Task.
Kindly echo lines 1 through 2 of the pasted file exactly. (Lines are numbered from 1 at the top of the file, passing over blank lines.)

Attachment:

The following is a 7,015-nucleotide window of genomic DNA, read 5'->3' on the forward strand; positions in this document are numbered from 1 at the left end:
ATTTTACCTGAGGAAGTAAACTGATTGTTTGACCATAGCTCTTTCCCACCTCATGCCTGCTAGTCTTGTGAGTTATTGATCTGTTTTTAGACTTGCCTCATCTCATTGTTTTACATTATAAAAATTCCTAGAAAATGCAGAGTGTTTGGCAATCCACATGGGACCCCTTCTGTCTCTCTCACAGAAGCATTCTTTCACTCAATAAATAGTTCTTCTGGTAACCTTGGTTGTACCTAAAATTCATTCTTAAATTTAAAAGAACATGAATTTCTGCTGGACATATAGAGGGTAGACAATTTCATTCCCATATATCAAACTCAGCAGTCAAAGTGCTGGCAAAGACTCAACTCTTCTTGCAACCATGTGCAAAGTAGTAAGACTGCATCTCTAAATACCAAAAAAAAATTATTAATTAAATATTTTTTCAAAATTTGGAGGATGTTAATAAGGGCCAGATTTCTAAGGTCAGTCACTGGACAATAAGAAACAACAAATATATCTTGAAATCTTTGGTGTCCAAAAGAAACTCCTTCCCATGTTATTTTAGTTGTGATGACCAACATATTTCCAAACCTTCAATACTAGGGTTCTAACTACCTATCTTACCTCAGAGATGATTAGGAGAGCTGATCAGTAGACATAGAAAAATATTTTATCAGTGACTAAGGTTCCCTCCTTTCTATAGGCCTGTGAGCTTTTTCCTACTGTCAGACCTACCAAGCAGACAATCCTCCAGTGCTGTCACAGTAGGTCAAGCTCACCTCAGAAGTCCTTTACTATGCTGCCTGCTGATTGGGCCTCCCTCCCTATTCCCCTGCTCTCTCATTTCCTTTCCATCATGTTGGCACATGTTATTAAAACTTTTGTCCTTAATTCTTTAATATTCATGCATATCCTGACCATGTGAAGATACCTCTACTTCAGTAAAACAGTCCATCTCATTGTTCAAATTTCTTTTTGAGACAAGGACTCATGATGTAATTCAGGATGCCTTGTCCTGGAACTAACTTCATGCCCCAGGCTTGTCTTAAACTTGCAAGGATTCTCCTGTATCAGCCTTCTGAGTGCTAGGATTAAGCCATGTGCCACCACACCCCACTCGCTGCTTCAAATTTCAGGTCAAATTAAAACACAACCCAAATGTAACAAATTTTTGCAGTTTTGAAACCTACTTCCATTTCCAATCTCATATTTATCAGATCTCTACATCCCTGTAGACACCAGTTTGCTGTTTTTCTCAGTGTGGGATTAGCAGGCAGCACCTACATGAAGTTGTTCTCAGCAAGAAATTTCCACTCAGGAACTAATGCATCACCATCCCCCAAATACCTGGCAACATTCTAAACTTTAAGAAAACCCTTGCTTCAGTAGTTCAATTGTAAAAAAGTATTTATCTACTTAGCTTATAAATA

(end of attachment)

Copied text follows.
The following is a 7,015-nucleotide window of genomic DNA, read 5'->3' on the forward strand; positions in this document are numbered from 1 at the left end:
ATTTTACCTGAGGAAGTAAACTGATTGTTTGACCATAGCTCTTTCCCACCTCATGCCTGCTAGTCTTGTGAGTTATTGATCTGTTTTTAGACTTGCCTCATCTCATTGTTTTACATTATAAAAATTCCTAGAAAATGCAGAGTGTTTGGCAATCCACATGGGACCCCTTCTGTCTCTCTCACAGAAGCATTCTTTCACTCAATAAATAGTTCTTCTGGTAACCTTGGTTGTACCTAAAATTCATTCTTAAATTTAAAAGAACATGAATTTCTGCTGGACATATAGAGGGTAGACAATTTCATTCCCATATATCAAACTCAGCAGTCAAAGTGCTGGCAAAGACTCAACTCTTCTTGCAACCATGTGCAAAGTAGTAAGACTGCATCTCTAAATACCAAAAAAAAATTATTAATTAAATATTTTTTCAAAATTTGGAGGATGTTAATAAGGGCCAGATTTCTAAGGTCAGTCACTGGACAATAAGAAACAACAAATATATCTTGAAATCTTTGGTGTCCAAAAGAAACTCCTTCCCATGTTATTTTAGTTGTGATGACCAACATATTTCCAAACCTTCAATACTAGGGTTCTAACTACCTATCTTACCTCAGAGATGATTAGGAGAGCTGATCAGTAGACATAGAAAAATATTTTATCAGTGACTAAGGTTCCCTCCTTTCTATAGGCCTGTGAGCTTTTTCCTACTGTCAGACCTACCAAGCAGACAATCCTCCAGTGCTGTCACAGTAGGTCAAGCTCACCTCAGAAGTCCTTTACTATGCTGCCTGCTGATTGGGCCTCCCTCCCTATTCCCCTGCTCTCTCATTTCCTTTCCATCATGTTGGCACATGTTATTAAAACTTTTGTCCTTAATTCTTTAATATTCATGCATATCCTGACCATGTGAAGATACCTCTACTTCAGTAAAACAGTCCATCTCATTGTTCAAATTTCTTTTTGAGACAAGGACTCATGATGTAATTCAGGATGCCTTGTCCTGGAACTAACTTCATGCCCCAGGCTTGTCTTAAACTTGCAAGGATTCTCCTGTATCAGCCTTCTGAGTGCTAGGATTAAGCCATGTGCCACCACACCCCACTCGCTGCTTCAAATTTCAGGTCAAATTAAAACACAACCCAAATGTAACAAATTTTTGCAGTTTTGAAACCTACTTCCATTTCCAATCTCATATTTATCAGATCTCTACATCCCTGTAGACACCAGTTTGCTGTTTTTCTCAGTGTGGGATTAGCAGGCAGCACCTACATGAAGTTGTTCTCAGCAAGAAATTTCCACTCAGGAACTAATGCATCACCATCCCCCAAATACCTGGCAACATTCTAAACTTTAAGAAAACCCTTGCTTCAGTAGTTCAATTGTAAAAAAGTATTTATCTACTTAGCTTATAAATA